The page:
Dormition Fast

As we embark on the Dormition fast, such a short period, really, here is something to get you started. We start having Paraclesis services tonight at our parish and I’m looking forward to the always soothing words of the hymns. No matter how much I rant and rave and throw myself on the floor and kick, Panagia never changes. One can still run back to her and bury one’s head in her lap as does a small child after a tantrum. It was when I was in Pennysylvania after Pascha and was able to venerate the myrrh-streaming icons that I realized (to the extent I’m able) just how much she loves us all.

These two weeks culminate in our celebrating her death! How odd. You know that the apostles and many, many more people who knew and loved her in her earthly life were heartbroken when she died. We have the benefit of hindsight because we know that she like Christ did not see corruption in the grave. Her Son took her pure and sinless body to rejoin her soul in Heaven. We honor saints on the day they died not the day they were born (John the baptist and Panagia being the only two exceptions outside of Christ himself) because that is the true day of rejoicing. We are in this earthly life oh so briefly. No matter whether someone lives one day or 100 years, when you stack it next to eternity it almost disappears. [This is not going to get into a discussion of how important it is what you do during that very brief time.] This is something like walking through a narthex. Some people take one step and cross over from the door to the nave (live one day) and some people wander around in it for 100 years. At the end of it, the important thing is that one enter the nave of the church and into the Heavenly Kingdom. Once you’re inside, it doesn’t matter how long you were in the narthex. The day of rejoicing is the day one enters the church. Anyway, a long-winded and circuitous explanation of why we are happy when Panagia departs this life. (Note: “Dormition”, for the non-Orthodox, means “falling asleep”.)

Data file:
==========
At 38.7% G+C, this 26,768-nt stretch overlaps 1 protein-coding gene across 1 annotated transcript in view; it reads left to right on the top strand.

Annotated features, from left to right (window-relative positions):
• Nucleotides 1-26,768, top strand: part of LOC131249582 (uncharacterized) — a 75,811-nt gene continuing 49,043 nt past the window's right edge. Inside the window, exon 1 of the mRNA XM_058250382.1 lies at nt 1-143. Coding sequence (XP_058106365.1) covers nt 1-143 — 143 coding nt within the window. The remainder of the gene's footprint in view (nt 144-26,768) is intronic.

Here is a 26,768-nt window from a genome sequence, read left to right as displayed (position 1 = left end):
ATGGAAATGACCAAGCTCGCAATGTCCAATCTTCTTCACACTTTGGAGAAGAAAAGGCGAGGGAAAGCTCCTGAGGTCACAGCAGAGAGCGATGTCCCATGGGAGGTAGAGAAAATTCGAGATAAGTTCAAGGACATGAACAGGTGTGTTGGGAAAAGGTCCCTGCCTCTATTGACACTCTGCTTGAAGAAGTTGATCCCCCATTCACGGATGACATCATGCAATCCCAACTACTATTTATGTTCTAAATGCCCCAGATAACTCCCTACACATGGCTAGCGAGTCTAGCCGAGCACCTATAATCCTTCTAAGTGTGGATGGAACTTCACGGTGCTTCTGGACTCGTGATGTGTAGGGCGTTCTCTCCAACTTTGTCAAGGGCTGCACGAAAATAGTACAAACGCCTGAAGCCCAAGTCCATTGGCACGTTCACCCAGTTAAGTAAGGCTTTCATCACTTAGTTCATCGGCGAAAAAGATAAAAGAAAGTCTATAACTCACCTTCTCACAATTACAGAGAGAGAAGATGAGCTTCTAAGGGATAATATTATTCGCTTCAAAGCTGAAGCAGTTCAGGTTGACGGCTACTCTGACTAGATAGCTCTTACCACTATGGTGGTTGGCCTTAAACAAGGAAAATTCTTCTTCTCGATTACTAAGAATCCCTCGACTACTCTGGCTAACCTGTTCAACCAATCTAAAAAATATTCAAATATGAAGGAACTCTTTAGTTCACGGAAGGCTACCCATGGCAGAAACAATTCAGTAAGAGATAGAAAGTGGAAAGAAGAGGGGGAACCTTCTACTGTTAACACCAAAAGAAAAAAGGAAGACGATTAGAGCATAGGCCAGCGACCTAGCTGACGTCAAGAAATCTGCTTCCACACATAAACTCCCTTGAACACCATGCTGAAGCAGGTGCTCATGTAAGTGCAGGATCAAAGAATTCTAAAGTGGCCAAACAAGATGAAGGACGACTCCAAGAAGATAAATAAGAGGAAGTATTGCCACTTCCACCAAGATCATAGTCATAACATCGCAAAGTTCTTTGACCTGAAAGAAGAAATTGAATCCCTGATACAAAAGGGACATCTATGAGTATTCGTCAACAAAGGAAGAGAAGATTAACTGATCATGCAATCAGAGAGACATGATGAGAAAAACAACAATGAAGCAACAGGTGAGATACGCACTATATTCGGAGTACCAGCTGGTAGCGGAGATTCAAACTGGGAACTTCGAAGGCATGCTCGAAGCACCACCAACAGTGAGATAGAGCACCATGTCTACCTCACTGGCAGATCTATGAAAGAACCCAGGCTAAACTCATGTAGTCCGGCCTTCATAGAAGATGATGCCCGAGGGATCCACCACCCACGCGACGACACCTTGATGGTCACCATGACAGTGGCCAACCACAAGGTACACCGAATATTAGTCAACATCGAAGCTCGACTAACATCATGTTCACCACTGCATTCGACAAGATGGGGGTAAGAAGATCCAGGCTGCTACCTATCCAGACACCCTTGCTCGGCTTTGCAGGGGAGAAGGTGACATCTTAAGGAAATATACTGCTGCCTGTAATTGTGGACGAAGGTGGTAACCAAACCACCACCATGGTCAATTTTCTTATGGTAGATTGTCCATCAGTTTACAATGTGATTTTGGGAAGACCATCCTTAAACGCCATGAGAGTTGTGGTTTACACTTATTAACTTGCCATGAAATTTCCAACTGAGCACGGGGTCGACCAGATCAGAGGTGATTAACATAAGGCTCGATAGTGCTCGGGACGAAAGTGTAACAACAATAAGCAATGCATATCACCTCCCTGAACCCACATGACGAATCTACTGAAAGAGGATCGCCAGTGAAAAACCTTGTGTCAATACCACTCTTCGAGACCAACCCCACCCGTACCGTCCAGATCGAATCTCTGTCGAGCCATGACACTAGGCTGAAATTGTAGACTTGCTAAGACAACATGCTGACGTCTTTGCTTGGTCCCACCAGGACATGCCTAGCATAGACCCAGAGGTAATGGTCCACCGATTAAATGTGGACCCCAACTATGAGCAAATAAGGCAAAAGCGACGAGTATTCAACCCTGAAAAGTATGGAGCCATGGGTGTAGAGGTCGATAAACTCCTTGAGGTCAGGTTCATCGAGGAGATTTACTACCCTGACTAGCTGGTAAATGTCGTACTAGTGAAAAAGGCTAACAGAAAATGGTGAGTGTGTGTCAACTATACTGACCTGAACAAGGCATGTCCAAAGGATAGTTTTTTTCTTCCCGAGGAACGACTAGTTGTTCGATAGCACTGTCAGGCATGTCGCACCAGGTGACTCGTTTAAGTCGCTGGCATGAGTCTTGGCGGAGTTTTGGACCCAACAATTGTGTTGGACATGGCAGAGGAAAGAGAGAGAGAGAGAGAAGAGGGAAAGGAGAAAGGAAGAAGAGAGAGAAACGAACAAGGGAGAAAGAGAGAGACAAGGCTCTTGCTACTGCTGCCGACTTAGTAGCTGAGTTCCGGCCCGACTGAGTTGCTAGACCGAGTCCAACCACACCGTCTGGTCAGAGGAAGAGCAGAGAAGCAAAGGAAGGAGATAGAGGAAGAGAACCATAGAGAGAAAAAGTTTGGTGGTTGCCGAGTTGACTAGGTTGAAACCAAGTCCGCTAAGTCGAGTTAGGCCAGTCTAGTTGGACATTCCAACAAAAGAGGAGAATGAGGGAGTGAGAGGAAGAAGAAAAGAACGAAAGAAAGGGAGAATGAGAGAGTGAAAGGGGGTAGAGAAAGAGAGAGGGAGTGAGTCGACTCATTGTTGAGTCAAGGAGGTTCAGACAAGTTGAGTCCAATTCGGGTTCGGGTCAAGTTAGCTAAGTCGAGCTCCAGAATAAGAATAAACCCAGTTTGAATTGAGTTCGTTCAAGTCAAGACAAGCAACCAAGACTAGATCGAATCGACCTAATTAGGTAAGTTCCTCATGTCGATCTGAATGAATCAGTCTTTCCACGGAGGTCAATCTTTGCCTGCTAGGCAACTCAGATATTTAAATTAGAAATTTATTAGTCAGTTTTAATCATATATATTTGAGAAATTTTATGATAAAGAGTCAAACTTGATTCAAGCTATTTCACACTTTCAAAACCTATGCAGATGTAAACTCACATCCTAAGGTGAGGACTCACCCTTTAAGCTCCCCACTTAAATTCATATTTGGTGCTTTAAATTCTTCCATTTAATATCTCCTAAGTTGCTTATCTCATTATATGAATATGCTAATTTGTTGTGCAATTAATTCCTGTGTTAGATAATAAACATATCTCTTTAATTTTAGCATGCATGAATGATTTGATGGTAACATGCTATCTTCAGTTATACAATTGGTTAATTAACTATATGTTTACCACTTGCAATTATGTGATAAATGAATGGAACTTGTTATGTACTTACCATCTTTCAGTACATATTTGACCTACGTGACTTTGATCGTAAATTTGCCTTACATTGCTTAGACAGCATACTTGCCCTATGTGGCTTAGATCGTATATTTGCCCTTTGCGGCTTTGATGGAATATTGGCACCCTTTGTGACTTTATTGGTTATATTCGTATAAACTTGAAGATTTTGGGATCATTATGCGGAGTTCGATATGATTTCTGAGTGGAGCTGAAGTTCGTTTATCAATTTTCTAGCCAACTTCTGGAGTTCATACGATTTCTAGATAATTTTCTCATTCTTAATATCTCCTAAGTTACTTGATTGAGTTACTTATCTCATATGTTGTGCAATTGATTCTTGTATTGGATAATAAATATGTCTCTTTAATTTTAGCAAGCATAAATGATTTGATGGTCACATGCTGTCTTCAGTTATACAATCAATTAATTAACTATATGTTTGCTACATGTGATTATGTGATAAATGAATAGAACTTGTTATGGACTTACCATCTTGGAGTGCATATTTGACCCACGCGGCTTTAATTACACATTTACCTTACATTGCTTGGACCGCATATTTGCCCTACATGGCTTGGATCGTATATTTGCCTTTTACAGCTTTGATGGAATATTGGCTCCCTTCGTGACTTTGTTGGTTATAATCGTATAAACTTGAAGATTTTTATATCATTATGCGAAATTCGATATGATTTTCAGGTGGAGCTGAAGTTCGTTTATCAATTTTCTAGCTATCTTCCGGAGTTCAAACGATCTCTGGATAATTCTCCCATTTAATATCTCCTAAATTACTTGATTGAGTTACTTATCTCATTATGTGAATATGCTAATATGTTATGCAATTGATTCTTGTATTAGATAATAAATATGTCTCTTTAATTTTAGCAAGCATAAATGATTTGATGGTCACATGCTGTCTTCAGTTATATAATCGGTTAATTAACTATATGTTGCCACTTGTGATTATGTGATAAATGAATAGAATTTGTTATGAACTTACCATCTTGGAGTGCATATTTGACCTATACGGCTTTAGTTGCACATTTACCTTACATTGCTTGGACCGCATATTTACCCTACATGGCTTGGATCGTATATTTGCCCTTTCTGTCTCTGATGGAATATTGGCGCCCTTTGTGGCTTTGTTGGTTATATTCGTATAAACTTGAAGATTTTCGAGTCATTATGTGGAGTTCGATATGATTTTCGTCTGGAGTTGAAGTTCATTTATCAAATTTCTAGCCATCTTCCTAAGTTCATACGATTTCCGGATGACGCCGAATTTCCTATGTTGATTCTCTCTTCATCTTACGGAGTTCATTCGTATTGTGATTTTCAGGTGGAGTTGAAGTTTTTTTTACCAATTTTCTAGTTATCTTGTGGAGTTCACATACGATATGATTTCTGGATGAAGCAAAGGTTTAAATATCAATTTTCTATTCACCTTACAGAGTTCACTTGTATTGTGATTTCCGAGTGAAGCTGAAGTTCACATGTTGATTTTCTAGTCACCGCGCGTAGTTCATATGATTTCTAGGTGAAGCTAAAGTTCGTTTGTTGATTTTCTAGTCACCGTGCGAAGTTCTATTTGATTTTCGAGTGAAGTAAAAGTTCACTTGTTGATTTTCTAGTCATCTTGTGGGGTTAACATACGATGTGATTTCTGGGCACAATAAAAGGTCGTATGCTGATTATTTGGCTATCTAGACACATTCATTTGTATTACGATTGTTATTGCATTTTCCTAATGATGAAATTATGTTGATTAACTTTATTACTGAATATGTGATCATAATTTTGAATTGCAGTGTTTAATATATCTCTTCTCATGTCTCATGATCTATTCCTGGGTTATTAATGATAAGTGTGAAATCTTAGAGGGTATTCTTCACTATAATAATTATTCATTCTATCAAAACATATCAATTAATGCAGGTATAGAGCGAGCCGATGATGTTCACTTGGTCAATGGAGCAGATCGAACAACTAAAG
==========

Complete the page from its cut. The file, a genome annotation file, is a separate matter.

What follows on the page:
Most Holy Theotokos, save us!

(O Virgin Pure)
(Note from the poster: Note – The English is the English version of the song, not a direct translation of the Greek on the page. To make the song flow, some English lyrics are adjusted and do not line up with the Greek on the page, although they DO follow the melody.)

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